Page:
CircRNAs are mostly stable transcripts with a large number of miRNA-binding loci, enabling them to act as miRNA sponges to repress miRNA modulation of downstream target genes in various human cancers[38,39]. In the current work, we first identified the role of miR-1301-3p as a novel miRNA target of hsa_circ_0136666. Similarly, miR-1301-3p was verified as a tumor-associated miRNA in thyroid papillary, breast, and bladder cancers[40-42]. miR-1301-3p has also been demonstrated to impede CRC cell proliferation and induce apoptosis[24]. Consistent with previous work, miR-1301-3p downregulation was also proven in CRC cells. Interestingly, we observed enhanced miR-1301-3p by curcumin. Furthermore, upregulating miR-1301-3p reversed the effects of hsa_circ_0136666 on curcumin-treated CRC cell growth and apoptosis. These findings imply that curcumin can hinder CRC development by a ceRNA effect of hsa_circ_0136666 and miR-1301-3p.

Analogously, the possible miR-1301-3p-interacting target gene was searched based on bioinformatics, and CXCL1 was validated. CXCL1 is a chemokine of epithelial origin in rodents and humans that elevates tumor epithelia-stromal interactions and boosts tumor growth and invasion[43]. Further studies have shown that CXCL1 plays a tumorigenic role in multiple cancers[44,45], including CRC[46]. Meanwhile, the participation of CXCL1 in the modulation of malignant tumor progression by curcumin has been demonstrated[47,48]. In concordance with these findings, CXCL1 was identified to be downregulated by curcumin treatment. Synchronously, the miR-1301-3p inhibitor enhanced cell growth and repressed apoptosis in curcumin-stimulated CRC cells by targeting CXCL1. Additionally, hsa_circ_0136666 modulated CXCL1 by sponging miR-1301-3p, further verifying that hsa_circ_0136666 regulation of tumor development can be mediated through miR-1301-3p/CXCL1 signaling.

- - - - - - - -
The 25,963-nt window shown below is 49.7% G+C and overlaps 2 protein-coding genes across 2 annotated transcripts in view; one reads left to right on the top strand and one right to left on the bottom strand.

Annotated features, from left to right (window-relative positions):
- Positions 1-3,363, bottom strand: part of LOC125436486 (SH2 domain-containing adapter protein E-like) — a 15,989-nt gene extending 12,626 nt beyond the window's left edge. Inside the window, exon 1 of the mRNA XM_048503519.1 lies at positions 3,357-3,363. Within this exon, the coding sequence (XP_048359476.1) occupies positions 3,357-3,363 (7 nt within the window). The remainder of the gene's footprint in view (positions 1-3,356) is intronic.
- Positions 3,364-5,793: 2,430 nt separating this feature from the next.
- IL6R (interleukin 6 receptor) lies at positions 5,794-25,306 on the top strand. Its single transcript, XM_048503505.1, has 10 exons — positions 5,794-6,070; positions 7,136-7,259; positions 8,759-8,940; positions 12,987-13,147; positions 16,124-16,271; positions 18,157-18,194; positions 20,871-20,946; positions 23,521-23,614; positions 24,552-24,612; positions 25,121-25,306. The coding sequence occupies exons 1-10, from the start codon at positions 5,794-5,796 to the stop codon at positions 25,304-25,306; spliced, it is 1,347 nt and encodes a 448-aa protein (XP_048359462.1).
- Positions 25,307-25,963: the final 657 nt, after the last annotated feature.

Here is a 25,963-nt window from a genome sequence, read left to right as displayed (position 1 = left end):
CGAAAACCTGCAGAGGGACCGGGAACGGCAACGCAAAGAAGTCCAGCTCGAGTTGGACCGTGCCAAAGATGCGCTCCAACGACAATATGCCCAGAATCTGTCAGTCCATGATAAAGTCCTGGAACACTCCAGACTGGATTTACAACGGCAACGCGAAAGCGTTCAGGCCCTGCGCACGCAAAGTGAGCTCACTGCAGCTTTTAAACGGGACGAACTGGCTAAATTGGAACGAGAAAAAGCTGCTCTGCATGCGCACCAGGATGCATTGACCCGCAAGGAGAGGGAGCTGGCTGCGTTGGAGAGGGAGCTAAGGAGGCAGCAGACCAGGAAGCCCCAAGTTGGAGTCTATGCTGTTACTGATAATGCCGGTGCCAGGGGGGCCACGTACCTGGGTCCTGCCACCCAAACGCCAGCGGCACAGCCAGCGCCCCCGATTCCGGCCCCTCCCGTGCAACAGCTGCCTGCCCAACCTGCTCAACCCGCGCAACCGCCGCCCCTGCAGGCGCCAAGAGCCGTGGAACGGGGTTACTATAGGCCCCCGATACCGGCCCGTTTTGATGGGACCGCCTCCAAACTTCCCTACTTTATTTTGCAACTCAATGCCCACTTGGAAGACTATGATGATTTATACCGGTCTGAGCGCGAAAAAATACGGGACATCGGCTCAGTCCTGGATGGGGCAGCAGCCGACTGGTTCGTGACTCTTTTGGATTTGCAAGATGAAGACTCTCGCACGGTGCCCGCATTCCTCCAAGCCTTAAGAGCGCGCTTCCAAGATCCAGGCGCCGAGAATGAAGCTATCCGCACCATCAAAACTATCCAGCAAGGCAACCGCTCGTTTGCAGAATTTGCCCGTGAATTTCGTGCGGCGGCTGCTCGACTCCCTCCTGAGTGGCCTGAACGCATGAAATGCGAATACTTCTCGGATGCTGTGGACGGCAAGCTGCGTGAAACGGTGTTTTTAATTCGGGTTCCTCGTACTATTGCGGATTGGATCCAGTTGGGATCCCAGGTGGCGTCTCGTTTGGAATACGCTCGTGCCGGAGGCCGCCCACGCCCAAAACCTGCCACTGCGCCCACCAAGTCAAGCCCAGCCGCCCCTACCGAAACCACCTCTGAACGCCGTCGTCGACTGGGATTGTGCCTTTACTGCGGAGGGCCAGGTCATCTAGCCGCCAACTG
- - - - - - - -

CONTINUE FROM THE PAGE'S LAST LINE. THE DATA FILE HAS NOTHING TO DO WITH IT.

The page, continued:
CONCLUSION

Hsa_circ_0136666 relieves curcumin-induced CRC cell growth and apoptosis partly via miR-1301-3p/CXCL1 signaling. This study elucidates a new mechanism of curcumin and sheds light on developing a new therapeutic for CRC treatment.

ARTICLE HIGHLIGHTS
Research background

Colorectal carcinoma (CRC) is the most frequent-occurring malignant tumour in the United States. Curcumin exerts anti-tumor activity in CRC, but the underlying mechanism needs further elucidation. Meanwhile, over the last decade, circular RNAs (circRNAs) is correlated with the initiation and development of various tumors, containing CRC. Also, the increasing focus on the competing endogenous RNAs hypothesis is that circRNAs serve as microRNA sponges to derepress target mRNAs’ levels.

Research motivation

Clinically, it is urgent to find a more effective therapy, which has high clinical significance for CRC patients. Currently, the chemo-preventive properties of traditional Chinese medicine have drawn great attention in cancer therapeutics. As a naturally occurring medicine, curcumin is derived from the medical plant Curcuma longa L. However, it needs further investigation regarding the mechanism through which curcumin affects CRC development.

Research objectives

This study aims at illuminating whether hsa_circ_0136666 involvement on curcumin-triggered CRC progression was mediated via sponging miR-1301-3p.